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UAW Strikers In Spring Hill Cite Future Of Temporary Workers As Reason To Reject GM Deal

Sergio Martinez-Beltran | WPLN

Members of the United Auto Workers union in Spring Hill cited the future of temporary workers at General Motors as a main reason why many of them voted against a deal meant to end the weeks-long strike with the automaker.

The Spring Hill local has rejected the proposal 51% to 49%, in one of the first votes on the contract nationwide.

Beth Bigley, 44, has been in the picket line for the last six weeks. She voted against the tentative agreement presented on Monday, mostly because she feels temporary workers are still not getting what they deserve.

“They work alongside us every single day," Bigley told WPLN. "They do all the grueling things that we do.”

The new proposal does create a shortened path for temps to become permanent employees. Temps would also get a ratification bonus of $4,500 dollars.

Marques Bello, a permanent employee, said the deal is not that bad, although he declined to share how he voted.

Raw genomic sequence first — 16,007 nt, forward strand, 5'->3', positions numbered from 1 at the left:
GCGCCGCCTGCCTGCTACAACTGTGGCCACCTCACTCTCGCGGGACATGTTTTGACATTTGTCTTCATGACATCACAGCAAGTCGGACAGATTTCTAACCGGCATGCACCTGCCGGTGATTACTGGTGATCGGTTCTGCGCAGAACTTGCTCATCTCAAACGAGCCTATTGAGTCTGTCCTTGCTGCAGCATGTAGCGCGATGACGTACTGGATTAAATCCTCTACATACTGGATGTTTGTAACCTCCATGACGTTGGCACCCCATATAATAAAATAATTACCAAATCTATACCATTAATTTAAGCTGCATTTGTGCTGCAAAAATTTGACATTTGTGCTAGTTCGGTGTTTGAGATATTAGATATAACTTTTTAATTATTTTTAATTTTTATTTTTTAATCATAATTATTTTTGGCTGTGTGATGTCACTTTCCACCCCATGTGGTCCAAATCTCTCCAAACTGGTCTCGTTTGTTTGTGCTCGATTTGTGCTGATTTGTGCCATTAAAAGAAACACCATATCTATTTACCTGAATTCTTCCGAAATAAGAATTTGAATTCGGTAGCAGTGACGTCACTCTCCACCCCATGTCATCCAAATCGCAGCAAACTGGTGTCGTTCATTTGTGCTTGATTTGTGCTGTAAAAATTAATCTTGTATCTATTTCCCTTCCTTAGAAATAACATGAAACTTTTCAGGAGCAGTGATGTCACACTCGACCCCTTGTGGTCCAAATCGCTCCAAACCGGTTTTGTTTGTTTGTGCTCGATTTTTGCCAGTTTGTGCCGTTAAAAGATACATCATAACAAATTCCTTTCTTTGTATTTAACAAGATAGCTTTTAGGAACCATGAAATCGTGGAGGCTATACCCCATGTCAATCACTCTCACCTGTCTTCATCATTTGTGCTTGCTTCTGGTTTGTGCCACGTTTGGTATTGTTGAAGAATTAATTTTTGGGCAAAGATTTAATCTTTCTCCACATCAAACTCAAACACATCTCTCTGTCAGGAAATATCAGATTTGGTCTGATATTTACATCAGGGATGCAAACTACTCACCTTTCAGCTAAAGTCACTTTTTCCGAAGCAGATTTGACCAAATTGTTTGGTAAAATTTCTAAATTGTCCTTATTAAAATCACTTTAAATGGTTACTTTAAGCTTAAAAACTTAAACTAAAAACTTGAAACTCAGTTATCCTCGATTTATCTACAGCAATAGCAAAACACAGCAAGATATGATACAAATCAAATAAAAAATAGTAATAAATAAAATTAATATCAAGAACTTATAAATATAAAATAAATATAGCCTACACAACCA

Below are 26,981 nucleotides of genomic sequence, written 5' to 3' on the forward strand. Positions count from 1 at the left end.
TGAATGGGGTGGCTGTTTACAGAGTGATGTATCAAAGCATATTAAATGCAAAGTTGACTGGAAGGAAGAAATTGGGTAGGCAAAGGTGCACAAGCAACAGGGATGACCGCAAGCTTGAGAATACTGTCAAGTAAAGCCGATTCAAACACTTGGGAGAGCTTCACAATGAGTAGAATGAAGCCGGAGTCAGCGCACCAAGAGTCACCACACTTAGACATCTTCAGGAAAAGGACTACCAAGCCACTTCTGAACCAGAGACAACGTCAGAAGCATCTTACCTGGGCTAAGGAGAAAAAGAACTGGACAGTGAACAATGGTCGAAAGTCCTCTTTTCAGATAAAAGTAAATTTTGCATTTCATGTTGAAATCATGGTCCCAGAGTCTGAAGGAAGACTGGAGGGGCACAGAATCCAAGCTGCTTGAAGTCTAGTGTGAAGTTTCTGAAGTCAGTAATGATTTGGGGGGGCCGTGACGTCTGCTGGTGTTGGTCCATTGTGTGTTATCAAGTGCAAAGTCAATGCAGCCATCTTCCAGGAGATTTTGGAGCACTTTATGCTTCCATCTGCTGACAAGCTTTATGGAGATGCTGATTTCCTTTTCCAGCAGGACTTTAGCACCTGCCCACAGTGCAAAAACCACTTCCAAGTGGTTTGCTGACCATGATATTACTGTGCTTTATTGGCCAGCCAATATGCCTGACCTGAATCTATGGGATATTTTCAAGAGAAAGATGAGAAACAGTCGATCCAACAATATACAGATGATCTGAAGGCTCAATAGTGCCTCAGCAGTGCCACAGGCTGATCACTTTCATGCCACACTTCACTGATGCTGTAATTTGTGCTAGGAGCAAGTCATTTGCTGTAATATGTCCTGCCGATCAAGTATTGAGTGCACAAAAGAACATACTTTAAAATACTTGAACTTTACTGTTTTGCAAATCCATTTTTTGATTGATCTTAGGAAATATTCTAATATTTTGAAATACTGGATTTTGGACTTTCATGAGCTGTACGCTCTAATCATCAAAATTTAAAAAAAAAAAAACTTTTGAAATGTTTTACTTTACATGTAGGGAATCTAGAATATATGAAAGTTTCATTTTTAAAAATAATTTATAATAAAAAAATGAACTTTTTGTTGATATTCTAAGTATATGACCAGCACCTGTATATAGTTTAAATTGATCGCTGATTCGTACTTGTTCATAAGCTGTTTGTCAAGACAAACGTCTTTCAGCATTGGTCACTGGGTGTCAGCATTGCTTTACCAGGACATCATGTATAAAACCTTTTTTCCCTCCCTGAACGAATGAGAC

“Four years ago, they weren’t even on the negotiating board to be talked about as far as getting a raise," Bello said.  "This time they got a raise.”

Bello said the agreement is fair. But he acknowledged why some of his colleagues voted against it. He said the last weeks have shown that workers are standing for what they believe in and showing solidarity.

Meanwhile, UAW strikers suffered a tragedy Tuesday, when one member was hit by a car and killed crossing the street from the General Motors plant.

Sergio Martínez-Beltrán is Nashville Public Radio’s political reporter. Prior to moving to Nashville, Sergio covered education for the Standard-Examiner newspaper in Ogden, Utah. He is a Puerto Rico native and his work has also appeared on NPR station WKAR, San Antonio Express-News, Inter News Service, GFR Media and WMIZ 1270 AM.
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